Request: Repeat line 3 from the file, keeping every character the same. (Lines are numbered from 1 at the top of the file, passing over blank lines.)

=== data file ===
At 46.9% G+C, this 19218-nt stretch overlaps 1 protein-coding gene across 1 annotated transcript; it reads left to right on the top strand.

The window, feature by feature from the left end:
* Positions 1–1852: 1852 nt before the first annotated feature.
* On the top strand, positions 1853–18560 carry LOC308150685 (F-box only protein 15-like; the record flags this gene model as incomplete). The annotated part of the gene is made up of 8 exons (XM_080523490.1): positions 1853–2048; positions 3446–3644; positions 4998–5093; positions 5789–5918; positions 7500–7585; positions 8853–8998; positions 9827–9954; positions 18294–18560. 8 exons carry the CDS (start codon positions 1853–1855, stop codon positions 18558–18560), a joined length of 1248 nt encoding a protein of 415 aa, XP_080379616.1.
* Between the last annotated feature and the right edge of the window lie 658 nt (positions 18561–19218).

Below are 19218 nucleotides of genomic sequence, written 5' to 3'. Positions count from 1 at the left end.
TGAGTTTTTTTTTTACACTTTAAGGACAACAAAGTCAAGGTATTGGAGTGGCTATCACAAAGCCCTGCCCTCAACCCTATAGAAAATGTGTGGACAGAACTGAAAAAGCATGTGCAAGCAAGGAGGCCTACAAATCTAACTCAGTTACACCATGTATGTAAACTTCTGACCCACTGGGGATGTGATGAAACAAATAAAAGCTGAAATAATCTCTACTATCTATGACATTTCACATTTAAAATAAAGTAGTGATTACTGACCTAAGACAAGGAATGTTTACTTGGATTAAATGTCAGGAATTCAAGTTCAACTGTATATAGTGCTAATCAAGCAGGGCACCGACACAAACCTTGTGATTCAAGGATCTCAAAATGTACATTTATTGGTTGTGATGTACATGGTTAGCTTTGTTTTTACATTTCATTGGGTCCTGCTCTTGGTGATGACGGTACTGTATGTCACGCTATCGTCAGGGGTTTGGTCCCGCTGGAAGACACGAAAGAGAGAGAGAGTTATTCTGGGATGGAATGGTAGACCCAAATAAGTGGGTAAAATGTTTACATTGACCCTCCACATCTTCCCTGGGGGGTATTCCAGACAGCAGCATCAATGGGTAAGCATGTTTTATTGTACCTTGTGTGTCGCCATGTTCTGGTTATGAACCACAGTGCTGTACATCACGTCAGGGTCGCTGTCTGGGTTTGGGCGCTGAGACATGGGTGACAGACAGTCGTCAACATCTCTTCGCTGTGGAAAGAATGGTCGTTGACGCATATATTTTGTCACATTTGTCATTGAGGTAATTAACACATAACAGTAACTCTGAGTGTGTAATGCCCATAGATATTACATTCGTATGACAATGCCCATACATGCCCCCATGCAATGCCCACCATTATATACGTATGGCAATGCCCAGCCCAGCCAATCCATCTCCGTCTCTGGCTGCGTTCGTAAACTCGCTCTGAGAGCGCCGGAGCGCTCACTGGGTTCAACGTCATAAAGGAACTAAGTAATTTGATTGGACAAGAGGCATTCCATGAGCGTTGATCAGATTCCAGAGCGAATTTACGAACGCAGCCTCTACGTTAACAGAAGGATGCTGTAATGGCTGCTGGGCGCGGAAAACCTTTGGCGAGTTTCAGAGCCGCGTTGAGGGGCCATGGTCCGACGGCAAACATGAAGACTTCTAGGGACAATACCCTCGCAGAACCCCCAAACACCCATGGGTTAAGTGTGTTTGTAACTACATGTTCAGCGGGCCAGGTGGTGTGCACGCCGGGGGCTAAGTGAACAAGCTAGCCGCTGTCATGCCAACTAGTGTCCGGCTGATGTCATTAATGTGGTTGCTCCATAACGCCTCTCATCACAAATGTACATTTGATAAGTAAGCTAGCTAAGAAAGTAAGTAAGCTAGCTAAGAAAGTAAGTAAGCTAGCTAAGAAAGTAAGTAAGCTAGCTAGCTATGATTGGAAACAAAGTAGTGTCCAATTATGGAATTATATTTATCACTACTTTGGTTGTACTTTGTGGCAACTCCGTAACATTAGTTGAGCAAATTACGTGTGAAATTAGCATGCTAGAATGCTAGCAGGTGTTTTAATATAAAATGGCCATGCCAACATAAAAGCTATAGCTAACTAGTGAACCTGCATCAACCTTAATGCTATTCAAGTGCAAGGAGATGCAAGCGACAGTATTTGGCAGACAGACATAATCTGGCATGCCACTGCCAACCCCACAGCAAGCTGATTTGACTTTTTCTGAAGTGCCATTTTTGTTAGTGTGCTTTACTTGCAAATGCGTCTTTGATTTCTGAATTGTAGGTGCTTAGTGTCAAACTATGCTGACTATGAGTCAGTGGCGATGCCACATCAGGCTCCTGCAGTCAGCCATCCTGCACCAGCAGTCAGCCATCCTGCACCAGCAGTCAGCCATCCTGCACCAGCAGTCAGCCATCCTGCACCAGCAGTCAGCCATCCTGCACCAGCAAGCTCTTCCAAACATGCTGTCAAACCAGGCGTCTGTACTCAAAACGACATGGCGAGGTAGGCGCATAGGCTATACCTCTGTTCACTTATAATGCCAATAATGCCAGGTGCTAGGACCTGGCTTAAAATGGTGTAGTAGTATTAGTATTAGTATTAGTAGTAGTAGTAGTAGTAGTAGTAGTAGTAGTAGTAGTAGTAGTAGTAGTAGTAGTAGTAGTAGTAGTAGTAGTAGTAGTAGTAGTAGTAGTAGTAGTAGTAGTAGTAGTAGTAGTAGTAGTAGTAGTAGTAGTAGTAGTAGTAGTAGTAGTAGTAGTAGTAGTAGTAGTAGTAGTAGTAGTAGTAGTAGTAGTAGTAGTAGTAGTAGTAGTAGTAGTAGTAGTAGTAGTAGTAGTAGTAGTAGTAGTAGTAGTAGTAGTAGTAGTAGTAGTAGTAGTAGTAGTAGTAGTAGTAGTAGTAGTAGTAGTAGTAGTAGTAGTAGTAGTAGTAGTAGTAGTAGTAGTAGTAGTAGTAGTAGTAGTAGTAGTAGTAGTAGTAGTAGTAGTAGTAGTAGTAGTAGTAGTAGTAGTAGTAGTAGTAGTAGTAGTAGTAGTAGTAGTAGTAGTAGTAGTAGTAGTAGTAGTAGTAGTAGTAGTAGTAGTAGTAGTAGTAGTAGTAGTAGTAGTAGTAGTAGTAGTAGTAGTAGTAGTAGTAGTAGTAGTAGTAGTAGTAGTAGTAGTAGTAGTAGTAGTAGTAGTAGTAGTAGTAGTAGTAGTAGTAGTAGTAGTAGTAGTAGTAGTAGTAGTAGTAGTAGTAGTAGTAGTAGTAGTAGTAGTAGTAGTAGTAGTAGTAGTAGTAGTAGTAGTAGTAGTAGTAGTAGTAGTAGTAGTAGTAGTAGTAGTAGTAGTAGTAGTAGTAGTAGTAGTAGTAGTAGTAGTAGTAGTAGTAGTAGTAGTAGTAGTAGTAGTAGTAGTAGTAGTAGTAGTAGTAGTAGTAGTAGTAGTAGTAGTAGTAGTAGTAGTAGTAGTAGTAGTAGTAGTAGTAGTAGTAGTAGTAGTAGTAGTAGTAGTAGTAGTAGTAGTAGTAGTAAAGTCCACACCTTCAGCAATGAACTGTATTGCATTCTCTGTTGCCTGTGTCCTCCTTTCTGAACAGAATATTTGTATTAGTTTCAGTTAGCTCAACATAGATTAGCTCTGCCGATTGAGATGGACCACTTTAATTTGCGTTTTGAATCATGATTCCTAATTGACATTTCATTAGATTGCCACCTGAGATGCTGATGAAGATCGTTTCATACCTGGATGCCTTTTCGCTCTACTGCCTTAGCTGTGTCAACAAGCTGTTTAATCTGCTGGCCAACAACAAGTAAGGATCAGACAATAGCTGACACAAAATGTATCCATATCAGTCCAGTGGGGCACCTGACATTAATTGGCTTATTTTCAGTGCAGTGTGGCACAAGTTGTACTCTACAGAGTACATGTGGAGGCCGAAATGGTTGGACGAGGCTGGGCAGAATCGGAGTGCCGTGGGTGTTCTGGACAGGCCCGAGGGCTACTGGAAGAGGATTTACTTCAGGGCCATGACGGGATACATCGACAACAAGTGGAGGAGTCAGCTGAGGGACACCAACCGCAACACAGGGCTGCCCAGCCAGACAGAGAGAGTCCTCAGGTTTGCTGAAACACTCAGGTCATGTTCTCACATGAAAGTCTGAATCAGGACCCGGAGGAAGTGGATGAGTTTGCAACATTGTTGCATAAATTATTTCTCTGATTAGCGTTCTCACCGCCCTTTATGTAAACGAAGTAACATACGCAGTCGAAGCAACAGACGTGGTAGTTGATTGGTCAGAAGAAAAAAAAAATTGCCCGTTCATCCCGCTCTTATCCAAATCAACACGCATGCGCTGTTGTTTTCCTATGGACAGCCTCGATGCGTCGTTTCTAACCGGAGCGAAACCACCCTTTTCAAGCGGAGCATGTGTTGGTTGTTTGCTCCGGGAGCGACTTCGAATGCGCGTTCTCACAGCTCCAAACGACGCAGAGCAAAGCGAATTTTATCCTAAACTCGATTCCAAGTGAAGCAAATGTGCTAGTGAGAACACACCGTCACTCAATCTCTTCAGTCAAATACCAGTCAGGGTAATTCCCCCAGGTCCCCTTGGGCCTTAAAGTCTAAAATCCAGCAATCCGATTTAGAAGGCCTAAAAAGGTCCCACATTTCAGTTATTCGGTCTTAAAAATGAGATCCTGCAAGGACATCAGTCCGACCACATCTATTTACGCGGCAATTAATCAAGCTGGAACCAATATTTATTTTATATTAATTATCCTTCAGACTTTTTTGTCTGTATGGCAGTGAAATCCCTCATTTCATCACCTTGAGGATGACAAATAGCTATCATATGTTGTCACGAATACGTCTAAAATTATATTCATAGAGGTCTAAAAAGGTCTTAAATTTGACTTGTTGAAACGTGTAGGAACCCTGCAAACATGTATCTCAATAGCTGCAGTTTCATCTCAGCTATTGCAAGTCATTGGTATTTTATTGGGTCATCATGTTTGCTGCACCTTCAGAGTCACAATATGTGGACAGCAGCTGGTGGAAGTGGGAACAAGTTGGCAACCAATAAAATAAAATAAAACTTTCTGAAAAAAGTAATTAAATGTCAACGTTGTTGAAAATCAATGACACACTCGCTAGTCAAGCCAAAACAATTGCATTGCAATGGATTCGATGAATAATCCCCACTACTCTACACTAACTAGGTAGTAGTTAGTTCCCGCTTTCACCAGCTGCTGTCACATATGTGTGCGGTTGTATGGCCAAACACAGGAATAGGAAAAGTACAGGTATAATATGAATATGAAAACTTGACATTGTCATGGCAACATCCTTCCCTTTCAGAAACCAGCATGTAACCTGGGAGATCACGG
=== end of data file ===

* Positions 1–1852: 1852 nt before the first annotated feature.